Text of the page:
After that first bout, though, staff at the center reinstalled an ice rink, and the derby ladies found themselves once again without a home. During their second season, while the team searched for a new home track, they played all away bouts against the Battle Cats, and Connecticut teams including the Yankee Brutals of Trumbull, and the Bedrockers from South Windsor. Eventually, the team found the Cape Cod Media Center, and after a few visits, they began to call it the Doll House.

Today, about 40 women participate in The Cape Cod Roller Derby League. There’s a “first-string” of 12 skaters—the number needed to skate in a bout, and about 30 additional players who fall in the category of “Level 2,” otherwise known as “Fresh Meat.” Those in the latter category are new to the sport and still learning to skate and stop. As they improve, they may move up to become a “first-string” veteran or “roster skater.” One of the perks of reaching “roster skater” status is that the player can come up with her own personally tailored derby name. From “Darth Rightus” (Grace Decotte of Brewster) or “Gladys Nightmare” (Moe Leary of Wellfleet) to “Sass Kicker” (Sarah Ancahas of Yarmouth) and “LuLu Nori Morse” (Duquette Perera), the names are crafted with skill—and intended to send a humorous, quasi-intimidating message.

The ladies are on a roll, August 2017 Cape Cod LIFE |

The quirky nicknames carry over off the track, as do the special bonds team members have formed. Samantha Moran, whose derby name is “Lamba Goddess,” joined the league in 2016 when she moved to Yarmouth from Canonsburg, Pennsylvania, where she played in a roller derby league for four years. A natural roller skater since she first started taking steps, Moran says the fact Cape Cod had roller derby influenced her decision to move here. “I’ve gotten friendship out of roller derby,” Moran says. “A lot of the girls on the team have become family to me, because most of my family isn’t on the Cape. They’re very supportive and they really reach out if you’re having a hard time.”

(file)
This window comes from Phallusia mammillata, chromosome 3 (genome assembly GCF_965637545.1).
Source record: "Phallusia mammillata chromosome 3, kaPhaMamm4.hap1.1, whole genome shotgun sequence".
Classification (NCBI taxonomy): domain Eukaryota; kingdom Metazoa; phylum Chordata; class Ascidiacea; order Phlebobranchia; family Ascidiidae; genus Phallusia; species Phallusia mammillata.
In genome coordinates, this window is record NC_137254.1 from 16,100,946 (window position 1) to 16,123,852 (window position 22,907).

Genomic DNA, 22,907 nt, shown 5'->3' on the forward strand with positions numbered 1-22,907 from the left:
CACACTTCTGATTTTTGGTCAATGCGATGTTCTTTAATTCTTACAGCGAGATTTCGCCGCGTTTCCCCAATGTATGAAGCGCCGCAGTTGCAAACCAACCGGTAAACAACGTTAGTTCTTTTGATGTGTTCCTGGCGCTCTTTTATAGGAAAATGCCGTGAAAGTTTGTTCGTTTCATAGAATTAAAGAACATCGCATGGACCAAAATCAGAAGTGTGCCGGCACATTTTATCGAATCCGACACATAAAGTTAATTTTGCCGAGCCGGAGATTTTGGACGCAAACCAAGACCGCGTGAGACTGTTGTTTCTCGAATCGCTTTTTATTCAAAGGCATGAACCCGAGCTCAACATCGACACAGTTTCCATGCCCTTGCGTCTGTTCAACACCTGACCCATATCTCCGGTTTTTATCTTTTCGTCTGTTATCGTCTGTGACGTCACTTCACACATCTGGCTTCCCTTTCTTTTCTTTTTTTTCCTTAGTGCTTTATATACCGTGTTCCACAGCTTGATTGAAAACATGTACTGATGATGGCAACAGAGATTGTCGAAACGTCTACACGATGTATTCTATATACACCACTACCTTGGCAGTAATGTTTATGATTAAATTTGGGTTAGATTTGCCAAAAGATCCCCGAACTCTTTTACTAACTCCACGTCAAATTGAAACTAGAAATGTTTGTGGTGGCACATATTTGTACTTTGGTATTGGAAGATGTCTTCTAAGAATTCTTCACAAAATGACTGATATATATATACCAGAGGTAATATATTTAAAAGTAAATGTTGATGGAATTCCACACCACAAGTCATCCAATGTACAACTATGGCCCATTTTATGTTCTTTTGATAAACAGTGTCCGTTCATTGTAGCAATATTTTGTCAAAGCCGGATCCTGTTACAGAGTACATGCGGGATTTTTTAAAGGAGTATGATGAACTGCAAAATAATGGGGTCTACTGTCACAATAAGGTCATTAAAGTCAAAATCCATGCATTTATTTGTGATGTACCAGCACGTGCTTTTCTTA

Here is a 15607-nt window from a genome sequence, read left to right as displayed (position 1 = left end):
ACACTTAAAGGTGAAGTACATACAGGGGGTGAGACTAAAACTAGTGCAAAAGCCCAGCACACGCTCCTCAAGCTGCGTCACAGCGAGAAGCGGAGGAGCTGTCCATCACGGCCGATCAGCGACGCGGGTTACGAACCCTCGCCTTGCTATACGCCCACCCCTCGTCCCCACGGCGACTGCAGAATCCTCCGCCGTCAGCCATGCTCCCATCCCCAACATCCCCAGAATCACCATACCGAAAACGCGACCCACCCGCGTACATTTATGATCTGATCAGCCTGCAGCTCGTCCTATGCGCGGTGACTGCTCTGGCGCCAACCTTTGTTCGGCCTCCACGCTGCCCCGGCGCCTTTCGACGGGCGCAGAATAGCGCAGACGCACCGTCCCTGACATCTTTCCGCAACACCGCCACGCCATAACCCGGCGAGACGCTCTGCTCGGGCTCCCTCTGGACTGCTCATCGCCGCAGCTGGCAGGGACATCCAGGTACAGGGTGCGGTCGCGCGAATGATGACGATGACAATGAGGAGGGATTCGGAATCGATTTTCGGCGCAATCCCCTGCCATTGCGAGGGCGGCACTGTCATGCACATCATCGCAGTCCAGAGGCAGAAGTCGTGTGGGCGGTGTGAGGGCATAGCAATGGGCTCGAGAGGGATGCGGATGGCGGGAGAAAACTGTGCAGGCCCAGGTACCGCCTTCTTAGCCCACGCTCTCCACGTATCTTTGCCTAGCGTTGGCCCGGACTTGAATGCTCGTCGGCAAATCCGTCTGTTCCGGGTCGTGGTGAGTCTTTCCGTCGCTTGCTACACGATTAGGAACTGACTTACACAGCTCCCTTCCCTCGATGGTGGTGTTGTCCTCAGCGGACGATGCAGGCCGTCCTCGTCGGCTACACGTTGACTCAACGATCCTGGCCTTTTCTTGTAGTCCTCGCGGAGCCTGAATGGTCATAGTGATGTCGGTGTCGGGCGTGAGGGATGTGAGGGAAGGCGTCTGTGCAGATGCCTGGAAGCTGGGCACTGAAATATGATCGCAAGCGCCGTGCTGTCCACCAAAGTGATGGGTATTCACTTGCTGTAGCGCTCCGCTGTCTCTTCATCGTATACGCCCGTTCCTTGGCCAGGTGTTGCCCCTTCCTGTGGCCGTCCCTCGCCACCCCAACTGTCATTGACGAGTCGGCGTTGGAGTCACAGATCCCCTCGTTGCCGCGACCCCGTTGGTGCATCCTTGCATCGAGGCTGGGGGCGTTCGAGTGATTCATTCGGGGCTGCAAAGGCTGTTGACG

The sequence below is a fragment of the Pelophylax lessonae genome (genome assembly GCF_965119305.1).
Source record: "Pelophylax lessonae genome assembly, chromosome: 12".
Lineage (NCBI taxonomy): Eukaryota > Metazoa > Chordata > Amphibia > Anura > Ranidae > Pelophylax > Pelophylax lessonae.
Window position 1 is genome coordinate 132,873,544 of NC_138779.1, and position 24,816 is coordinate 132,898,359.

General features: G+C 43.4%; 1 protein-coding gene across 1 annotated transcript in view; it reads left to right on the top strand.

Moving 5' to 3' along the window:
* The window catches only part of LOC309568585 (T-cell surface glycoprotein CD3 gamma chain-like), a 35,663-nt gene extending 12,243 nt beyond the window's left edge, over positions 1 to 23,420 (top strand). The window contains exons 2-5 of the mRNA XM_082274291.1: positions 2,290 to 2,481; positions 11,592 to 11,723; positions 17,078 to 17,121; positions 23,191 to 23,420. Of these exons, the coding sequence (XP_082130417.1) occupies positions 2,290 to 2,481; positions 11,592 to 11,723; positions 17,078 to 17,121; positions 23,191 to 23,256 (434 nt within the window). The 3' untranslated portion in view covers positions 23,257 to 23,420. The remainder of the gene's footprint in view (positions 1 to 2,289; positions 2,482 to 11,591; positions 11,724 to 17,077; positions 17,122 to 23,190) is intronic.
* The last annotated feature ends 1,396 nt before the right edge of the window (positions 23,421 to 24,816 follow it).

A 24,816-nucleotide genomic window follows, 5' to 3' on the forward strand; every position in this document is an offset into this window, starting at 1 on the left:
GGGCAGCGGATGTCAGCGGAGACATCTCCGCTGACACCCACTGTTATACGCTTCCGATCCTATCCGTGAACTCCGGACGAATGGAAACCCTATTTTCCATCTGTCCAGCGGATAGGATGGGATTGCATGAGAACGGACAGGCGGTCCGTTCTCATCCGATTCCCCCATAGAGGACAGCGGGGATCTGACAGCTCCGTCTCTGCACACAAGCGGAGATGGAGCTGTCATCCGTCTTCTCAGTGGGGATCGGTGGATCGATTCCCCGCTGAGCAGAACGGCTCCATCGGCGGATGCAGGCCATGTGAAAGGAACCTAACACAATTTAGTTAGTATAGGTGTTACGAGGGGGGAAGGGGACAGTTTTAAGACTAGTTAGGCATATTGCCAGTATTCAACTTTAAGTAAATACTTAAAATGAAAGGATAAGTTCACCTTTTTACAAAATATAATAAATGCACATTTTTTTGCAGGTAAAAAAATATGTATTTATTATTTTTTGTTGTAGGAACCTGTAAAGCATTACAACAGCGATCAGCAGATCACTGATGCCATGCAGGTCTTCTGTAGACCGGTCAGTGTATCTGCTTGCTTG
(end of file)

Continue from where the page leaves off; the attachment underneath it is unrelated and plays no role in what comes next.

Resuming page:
When they’re not skating, the ladies often spend time together, participating in parades and other community events as a group. For some, the familial bonds are so strong they have decided against moving off Cape Cod—though they had planned to. “It’s exciting to hear young people are sticking around, even if it’s for something as simple as roller derby, because it becomes such a huge part of their lives,” Duquette Perera says. “I had one foot out the door, too. But then, when we started roller derby, I realized there’s no way I’m leaving now. I have met some of the best people I’ve ever met here.”